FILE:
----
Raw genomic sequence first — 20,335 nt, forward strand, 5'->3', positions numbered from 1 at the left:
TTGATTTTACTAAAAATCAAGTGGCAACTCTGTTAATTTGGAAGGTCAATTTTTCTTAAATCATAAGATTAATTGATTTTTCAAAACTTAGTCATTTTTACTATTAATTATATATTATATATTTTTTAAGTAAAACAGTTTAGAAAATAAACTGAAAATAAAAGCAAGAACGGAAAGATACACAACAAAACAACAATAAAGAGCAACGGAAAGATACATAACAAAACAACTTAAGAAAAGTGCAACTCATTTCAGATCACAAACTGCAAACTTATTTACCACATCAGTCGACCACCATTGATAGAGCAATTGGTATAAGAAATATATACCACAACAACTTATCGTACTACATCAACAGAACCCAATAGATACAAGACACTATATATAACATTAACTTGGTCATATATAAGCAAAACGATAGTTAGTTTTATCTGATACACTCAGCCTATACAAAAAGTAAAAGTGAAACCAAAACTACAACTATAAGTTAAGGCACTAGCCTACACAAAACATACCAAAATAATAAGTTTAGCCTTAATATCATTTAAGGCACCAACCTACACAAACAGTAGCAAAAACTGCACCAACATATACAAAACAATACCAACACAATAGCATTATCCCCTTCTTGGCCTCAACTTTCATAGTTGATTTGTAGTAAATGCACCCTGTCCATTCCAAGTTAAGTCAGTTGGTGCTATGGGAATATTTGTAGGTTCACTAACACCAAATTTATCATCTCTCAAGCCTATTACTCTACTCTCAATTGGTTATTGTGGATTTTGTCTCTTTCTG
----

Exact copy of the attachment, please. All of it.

Raw genomic sequence first — 20,335 nt, forward strand, 5'->3', positions numbered from 1 at the left:
TTGATTTTACTAAAAATCAAGTGGCAACTCTGTTAATTTGGAAGGTCAATTTTTCTTAAATCATAAGATTAATTGATTTTTCAAAACTTAGTCATTTTTACTATTAATTATATATTATATATTTTTTAAGTAAAACAGTTTAGAAAATAAACTGAAAATAAAAGCAAGAACGGAAAGATACACAACAAAACAACAATAAAGAGCAACGGAAAGATACATAACAAAACAACTTAAGAAAAGTGCAACTCATTTCAGATCACAAACTGCAAACTTATTTACCACATCAGTCGACCACCATTGATAGAGCAATTGGTATAAGAAATATATACCACAACAACTTATCGTACTACATCAACAGAACCCAATAGATACAAGACACTATATATAACATTAACTTGGTCATATATAAGCAAAACGATAGTTAGTTTTATCTGATACACTCAGCCTATACAAAAAGTAAAAGTGAAACCAAAACTACAACTATAAGTTAAGGCACTAGCCTACACAAAACATACCAAAATAATAAGTTTAGCCTTAATATCATTTAAGGCACCAACCTACACAAACAGTAGCAAAAACTGCACCAACATATACAAAACAATACCAACACAATAGCATTATCCCCTTCTTGGCCTCAACTTTCATAGTTGATTTGTAGTAAATGCACCCTGTCCATTCCAAGTTAAGTCAGTTGGTGCTATGGGAATATTTGTAGGTTCACTAACACCAAATTTATCATCTCTCAAGCCTATTACTCTACTCTCAATTGGTTATTGTGGATTTTGTCTCTTTCTG